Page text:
October 9, 2016

Ronnefalk hits jackpot to become World Champion in Vegas


David Ronnefalk is the new 1:8 Offroad World Champion, the Swede finally delivering on the promise he has shown ever since being crowned European B Champion in 2009.  Starting from 3rd on the grid, the HB Racing driver would win the 1-hour encounter in convincing style once he got passed pole sitter & defending champion Ty Tessmann, his HB Racing team-mate eventually finishing up third.  Making it a European 1-2 in the American’s own backyard, 2012 World champion Robert Batlle would take the runner-up spot recovering from some big early mistakes.  With Ronnefalk claiming the sport’s greatest prize, RC Tracks of Las Vegas would put the spotlight on his replacement as nitro offroad’s next star of the future as David Ongaro, despite his age, mixed it with the biggest names in RC with ease and confidence.  A back pressure pipe would deny him from finishing his first Worlds final as Vice Champion leaving the Italian 6th behind Ryan Cavalieri.  With many feeling the first running of a Worlds final under floodlights would favour the American drivers, it would be Top Qualifier Jared Tebo who would be the best US finisher taking fourth 2.2-seconds up on Cavalieri.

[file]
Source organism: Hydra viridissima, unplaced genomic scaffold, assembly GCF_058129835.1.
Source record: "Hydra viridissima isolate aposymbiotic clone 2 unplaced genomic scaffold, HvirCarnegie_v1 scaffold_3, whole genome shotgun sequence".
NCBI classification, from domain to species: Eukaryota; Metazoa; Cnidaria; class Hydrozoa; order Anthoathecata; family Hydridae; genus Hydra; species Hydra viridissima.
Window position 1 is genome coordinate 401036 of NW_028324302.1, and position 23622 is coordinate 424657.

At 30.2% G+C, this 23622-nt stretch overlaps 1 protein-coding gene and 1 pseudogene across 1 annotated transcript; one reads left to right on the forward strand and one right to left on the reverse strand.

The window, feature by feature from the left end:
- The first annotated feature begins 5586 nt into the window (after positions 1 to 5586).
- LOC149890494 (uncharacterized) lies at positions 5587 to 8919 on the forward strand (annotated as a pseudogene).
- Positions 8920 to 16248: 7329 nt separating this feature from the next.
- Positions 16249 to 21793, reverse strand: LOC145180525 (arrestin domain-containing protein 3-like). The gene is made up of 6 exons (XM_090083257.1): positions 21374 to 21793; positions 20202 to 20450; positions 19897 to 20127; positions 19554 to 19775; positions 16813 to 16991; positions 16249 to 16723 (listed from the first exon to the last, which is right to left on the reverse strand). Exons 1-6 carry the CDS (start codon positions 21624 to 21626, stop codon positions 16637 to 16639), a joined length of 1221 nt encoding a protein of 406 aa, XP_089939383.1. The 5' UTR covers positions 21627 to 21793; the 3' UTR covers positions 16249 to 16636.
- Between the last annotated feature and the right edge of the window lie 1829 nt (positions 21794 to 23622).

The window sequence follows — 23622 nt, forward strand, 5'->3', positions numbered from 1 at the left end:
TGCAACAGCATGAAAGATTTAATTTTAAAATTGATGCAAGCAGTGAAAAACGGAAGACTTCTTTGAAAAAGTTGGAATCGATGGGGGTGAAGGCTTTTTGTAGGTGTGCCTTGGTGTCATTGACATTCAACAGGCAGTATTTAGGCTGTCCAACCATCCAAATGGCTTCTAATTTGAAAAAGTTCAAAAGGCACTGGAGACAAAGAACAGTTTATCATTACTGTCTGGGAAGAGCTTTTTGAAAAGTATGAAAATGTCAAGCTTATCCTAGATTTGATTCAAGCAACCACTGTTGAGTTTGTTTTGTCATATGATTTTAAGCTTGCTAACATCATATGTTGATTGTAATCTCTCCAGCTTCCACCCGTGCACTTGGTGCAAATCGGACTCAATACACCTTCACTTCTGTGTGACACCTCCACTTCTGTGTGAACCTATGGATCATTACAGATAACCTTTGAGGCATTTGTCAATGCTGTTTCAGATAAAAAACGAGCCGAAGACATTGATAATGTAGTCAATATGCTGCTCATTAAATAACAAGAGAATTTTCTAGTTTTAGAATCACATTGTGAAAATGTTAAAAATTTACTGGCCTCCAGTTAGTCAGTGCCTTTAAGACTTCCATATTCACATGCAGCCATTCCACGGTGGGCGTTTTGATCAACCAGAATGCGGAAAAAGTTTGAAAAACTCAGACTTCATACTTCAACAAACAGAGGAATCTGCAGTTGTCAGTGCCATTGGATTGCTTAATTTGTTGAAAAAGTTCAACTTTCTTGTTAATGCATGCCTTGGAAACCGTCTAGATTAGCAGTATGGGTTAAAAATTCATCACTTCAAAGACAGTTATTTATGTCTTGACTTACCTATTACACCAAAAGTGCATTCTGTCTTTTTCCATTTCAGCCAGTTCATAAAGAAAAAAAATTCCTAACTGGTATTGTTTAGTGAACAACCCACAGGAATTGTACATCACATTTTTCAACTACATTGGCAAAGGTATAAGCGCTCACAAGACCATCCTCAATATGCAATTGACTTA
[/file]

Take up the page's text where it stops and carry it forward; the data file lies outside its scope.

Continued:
A driver who has never lacked the belief that he would one day be World Champion, his preparations for the 16th running of the Worlds well highlighted on his Facebook page, Ronnefalk said, ‘This has been my goal since starting racing’.  He continued, ‘ever since I teamed up with Adrien (Bertin) I have had a super good relationship and we won this together.  I want to thank my family, my girlfriend and all the racers back in Sweden for being super supportive and letting me do what I love’.  On the race he said, ‘From the start I had a good race.  When Cavalieri flamed out I had a big enough gap to Ty which meant I had less pressure on how I could take the first few jumps. Ongaro also showed good patience behind me’.   He continued, ‘I have no idea how long I was behind Ty but my goal for the race was to makes as few mistakes as possible.  In the Semi I was just trying to survive out there so I knew I had more speed but after I got the lead others started making mistakes behind me and I pulled away slightly every lap. I think my biggest gap was 28-seconds.  With 2 stops left I knew everyone’s tyres would go off so I could control the race although I had a couple of mistake coming home’.  One of those mistakes was at the end of the last lap, it stopping Bertin in his tracks as he prepared to celebrate his protege’s win, with the 20-year-old saying ‘on the last lap my mind was somewhere else’.  With his goal reached Ronnefalk said his new goal is the electric offroad Worlds which run next year.  A podium finisher at the last 1:10 Worlds in Japan, he said, ‘now our attention will be on developing two cars for the Worlds next year in China and I will do a lot of practice at my own track where he will host a race in 2-weeks time.